Children with Communication Disorders

Communication disorders affect approximately 5% off all school aged American children. This can range from speech problems, like stuttering, lisps or even hearing problems to language impairments such as the inability to understand and interpret what is being asked of or said to the child.

Communication disorders

Communication is essentially the ability to send and receive information to and from others. This can be done with oral speech but it can also include other forms of communication, such as sign language or computer aided speech.

The range and complexity of difficulties affecting children with communication disorders is vast. They can be broadly classified into difficulties with either speech or language.

  • Speech disorders are generally the lack of ability to produce appropriate sounds. This would include articulation difficulties, childhood apraxia of speech or other oral motor problems. It's also common in children with hearing problems, because they have difficulty learning how to make sounds. Stammering or stuttering in children also fits broadly under this classification.

  • Language disorders affect another component of communication. Language in itself is about expressing yourself in words, understanding and comprehension. Speech is the tool we use to communicate language.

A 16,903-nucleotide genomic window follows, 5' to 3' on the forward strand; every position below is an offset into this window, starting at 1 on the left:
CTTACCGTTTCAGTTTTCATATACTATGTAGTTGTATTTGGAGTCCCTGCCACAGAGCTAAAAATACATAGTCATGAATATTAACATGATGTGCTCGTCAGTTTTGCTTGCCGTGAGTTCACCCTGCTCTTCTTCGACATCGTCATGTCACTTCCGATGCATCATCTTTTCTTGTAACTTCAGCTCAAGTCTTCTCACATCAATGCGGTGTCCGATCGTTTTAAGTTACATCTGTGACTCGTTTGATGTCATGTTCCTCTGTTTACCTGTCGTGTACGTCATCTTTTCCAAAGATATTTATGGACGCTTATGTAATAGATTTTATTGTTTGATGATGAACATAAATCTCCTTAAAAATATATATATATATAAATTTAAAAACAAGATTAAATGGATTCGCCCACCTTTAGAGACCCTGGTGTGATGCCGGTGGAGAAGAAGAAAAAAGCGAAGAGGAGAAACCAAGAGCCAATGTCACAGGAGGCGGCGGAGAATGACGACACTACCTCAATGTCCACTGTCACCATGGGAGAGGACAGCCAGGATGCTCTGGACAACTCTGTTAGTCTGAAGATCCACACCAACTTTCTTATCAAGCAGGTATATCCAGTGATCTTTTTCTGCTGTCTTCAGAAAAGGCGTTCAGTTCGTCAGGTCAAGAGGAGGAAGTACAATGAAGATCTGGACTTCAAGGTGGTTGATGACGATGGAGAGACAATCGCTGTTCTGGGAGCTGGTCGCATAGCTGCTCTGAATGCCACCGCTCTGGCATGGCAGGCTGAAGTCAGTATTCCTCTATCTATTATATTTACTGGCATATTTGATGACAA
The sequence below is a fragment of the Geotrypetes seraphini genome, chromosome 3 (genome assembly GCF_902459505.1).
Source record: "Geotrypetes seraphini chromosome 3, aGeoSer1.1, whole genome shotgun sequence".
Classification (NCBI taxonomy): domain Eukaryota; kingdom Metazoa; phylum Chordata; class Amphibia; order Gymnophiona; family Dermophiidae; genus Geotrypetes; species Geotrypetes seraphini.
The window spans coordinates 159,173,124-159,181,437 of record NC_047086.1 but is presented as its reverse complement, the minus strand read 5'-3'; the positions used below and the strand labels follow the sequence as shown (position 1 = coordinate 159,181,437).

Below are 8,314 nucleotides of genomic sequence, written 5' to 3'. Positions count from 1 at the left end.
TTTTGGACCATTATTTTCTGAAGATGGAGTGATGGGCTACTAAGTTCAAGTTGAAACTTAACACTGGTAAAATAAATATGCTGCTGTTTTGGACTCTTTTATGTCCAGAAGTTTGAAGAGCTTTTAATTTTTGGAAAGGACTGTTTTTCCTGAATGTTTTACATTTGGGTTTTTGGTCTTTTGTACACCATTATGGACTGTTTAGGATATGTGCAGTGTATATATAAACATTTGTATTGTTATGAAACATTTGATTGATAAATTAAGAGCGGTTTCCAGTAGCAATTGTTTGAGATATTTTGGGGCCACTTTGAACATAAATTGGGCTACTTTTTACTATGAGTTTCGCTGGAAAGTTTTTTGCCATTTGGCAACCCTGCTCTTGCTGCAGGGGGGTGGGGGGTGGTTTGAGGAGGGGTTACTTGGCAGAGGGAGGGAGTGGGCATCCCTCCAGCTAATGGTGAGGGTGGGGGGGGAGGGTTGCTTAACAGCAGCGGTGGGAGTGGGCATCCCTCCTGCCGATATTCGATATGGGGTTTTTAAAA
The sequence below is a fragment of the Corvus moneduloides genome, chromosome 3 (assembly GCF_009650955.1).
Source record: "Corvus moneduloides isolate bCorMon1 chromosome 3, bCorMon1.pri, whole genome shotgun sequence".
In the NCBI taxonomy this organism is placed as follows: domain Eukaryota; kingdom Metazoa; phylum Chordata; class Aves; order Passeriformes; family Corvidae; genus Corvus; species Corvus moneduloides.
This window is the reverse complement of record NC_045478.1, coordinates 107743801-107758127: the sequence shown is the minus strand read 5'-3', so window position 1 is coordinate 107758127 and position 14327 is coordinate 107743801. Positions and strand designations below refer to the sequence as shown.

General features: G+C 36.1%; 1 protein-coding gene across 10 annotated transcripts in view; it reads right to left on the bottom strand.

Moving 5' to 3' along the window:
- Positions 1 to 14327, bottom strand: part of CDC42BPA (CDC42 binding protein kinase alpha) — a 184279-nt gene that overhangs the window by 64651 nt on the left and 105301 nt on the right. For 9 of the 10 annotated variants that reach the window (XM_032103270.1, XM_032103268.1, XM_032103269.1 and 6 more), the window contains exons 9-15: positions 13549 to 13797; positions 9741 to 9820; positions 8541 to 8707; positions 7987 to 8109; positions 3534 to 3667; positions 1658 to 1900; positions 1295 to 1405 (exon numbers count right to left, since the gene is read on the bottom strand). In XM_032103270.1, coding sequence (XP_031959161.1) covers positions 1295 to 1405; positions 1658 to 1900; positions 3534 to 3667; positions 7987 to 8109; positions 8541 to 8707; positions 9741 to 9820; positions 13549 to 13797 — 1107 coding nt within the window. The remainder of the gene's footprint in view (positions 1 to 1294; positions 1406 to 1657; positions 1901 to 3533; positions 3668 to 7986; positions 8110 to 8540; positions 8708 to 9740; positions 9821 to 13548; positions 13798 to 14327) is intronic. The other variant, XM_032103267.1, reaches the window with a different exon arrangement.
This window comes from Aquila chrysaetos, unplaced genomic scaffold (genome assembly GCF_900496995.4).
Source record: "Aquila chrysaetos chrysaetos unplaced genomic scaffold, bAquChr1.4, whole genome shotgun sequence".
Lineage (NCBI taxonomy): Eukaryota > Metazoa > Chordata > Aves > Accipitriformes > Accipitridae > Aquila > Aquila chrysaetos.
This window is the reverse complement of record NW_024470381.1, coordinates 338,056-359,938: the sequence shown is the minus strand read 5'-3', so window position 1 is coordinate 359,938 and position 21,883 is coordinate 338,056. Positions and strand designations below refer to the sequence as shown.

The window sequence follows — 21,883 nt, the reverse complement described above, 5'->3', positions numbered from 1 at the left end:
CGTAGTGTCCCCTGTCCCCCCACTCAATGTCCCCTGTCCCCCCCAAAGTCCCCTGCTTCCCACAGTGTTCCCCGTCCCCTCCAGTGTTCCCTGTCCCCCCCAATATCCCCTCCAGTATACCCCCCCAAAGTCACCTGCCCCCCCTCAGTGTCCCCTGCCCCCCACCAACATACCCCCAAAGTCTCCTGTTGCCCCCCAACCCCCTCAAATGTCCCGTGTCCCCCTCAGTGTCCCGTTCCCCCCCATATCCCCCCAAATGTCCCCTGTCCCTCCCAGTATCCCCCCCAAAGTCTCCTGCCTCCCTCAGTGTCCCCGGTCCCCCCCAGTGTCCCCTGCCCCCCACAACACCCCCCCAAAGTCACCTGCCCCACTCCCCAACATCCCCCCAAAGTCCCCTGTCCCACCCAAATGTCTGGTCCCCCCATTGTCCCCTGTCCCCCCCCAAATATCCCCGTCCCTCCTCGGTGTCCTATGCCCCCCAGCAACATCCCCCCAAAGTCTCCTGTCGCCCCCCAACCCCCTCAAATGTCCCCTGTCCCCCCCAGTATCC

• If we say a child has comprehension or receptive language difficulties, this means the child is unable to understand all or some of what is being said. If you think of the brain as a giant mesh net, smaller pieces of information can find their way through the net. This could be repetitive and common instructions like "wash your hands", or "put on your shoes".

    Other, larger pieces of information, however, cannot make it through the net. Your child might have difficulty following an instruction with several parts such as "Go and get your coat and put on your shoes then find your books because it is time for school"

    A child who has difficulty with expressive language finds it hard to put their thoughts into words or to put those words into sentences to convey meaning. Depending on the type of difficulty and on the age of the child, this can result in the child sounding immature for their age "Me done it" , missing words from sentences, struggling to find the right word or finding it hard to retell a story or event with the steps in the correct sequence.

    The subject of communication disorders is so complex that a Speech and Language Therapist studies for four years or more in order to be able to help children with these difficulties so you will forgive me if I can only give a brief introduction in these pages. If you are interested in reading more, you can find quality resources here or on the following pages...

    Other communication disorders articles you might like to read...

  • Childhood Apraxia of Speech
  • Stuttering in Children

  • Back from Communication Disorders to Kids Games for Speech Therapy...

Top Talking Tips...

Sing Nursery Rhymes and Action Songs

Traditional songs and rhymes have hand actions that let your child join in and take a turn, even before they can sing the words.

This helps to work on listening, attention, imitation and turntaking, all important skills for Speech and Language development!